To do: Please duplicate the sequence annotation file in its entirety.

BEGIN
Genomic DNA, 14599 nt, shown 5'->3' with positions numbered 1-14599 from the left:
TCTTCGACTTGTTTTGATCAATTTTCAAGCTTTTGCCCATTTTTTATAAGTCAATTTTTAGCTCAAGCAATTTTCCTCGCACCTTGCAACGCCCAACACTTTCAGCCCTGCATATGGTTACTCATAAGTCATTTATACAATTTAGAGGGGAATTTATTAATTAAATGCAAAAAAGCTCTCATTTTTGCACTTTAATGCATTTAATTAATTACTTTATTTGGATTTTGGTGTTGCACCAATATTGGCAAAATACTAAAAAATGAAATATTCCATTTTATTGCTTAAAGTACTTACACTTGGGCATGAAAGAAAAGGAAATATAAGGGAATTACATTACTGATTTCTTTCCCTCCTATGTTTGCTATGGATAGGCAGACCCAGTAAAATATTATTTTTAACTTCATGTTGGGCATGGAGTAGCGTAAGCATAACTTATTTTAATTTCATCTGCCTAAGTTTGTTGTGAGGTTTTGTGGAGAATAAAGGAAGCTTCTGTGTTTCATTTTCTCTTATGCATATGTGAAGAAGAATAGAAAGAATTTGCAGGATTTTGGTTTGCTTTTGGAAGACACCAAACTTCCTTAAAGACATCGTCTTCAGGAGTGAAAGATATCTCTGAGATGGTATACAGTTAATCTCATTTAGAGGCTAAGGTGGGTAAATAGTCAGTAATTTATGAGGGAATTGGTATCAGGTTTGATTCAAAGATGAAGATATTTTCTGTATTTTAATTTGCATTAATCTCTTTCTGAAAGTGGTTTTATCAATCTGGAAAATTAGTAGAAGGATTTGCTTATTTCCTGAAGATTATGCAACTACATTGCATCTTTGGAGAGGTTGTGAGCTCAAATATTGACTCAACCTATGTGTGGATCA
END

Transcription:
Genomic DNA, 14599 nt, shown 5'->3' with positions numbered 1-14599 from the left:
TCTTCGACTTGTTTTGATCAATTTTCAAGCTTTTGCCCATTTTTTATAAGTCAATTTTTAGCTCAAGCAATTTTCCTCGCACCTTGCAACGCCCAACACTTTCAGCCCTGCATATGGTTACTCATAAGTCATTTATACAATTTAGAGGGGAATTTATTAATTAAATGCAAAAAAGCTCTCATTTTTGCACTTTAATGCATTTAATTAATTACTTTATTTGGATTTTGGTGTTGCACCAATATTGGCAAAATACTAAAAAATGAAATATTCCATTTTATTGCTTAAAGTACTTACACTTGGGCATGAAAGAAAAGGAAATATAAGGGAATTACATTACTGATTTCTTTCCCTCCTATGTTTGCTATGGATAGGCAGACCCAGTAAAATATTATTTTTAACTTCATGTTGGGCATGGAGTAGCGTAAGCATAACTTATTTTAATTTCATCTGCCTAAGTTTGTTGTGAGGTTTTGTGGAGAATAAAGGAAGCTTCTGTGTTTCATTTTCTCTTATGCATATGTGAAGAAGAATAGAAAGAATTTGCAGGATTTTGGTTTGCTTTTGGAAGACACCAAACTTCCTTAAAGACATCGTCTTCAGGAGTGAAAGATATCTCTGAGATGGTATACAGTTAATCTCATTTAGAGGCTAAGGTGGGTAAATAGTCAGTAATTTATGAGGGAATTGGTATCAGGTTTGATTCAAAGATGAAGATATTTTCTGTATTTTAATTTGCATTAATCTCTTTCTGAAAGTGGTTTTATCAATCTGGAAAATTAGTAGAAGGATTTGCTTATTTCCTGAAGATTATGCAACTACATTGCATCTTTGGAGAGGTTGTGAGCTCAAATATTGACTCAACCTATGTGTGGATCA